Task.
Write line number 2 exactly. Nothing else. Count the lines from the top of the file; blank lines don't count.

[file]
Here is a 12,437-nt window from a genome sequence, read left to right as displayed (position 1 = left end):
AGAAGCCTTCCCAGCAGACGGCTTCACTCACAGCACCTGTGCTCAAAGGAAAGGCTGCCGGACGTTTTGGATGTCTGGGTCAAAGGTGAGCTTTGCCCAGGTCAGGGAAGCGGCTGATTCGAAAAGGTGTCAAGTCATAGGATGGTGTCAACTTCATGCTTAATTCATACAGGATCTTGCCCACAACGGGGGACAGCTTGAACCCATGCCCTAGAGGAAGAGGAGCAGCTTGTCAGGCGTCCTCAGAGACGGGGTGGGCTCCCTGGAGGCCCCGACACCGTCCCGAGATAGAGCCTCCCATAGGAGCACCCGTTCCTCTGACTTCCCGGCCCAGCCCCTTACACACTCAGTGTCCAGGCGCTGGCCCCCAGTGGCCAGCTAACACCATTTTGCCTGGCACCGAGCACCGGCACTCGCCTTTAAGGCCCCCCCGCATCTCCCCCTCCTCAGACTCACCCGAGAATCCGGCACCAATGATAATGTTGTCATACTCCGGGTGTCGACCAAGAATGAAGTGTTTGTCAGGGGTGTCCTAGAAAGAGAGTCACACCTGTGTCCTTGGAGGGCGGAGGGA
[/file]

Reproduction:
AGAAGCCTTCCCAGCAGACGGCTTCACTCACAGCACCTGTGCTCAAAGGAAAGGCTGCCGGACGTTTTGGATGTCTGGGTCAAAGGTGAGCTTTGCCCAGGTCAGGGAAGCGGCTGATTCGAAAAGGTGTCAAGTCATAGGATGGTGTCAACTTCATGCTTAATTCATACAGGATCTTGCCCACAACGGGGGACAGCTTGAACCCATGCCCTAGAGGAAGAGGAGCAGCTTGTCAGGCGTCCTCAGAGACGGGGTGGGCTCCCTGGAGGCCCCGACACCGTCCCGAGATAGAGCCTCCCATAGGAGCACCCGTTCCTCTGACTTCCCGGCCCAGCCCCTTACACACTCAGTGTCCAGGCGCTGGCCCCCAGTGGCCAGCTAACACCATTTTGCCTGGCACCGAGCACCGGCACTCGCCTTTAAGGCCCCCCCGCATCTCCCCCTCCTCAGACTCACCCGAGAATCCGGCACCAATGATAATGTTGTCATACTCCGGGTGTCGACCAAGAATGAAGTGTTTGTCAGGGGTGTCCTAGAAAGAGAGTCACACCTGTGTCCTTGGAGGGCGGAGGGA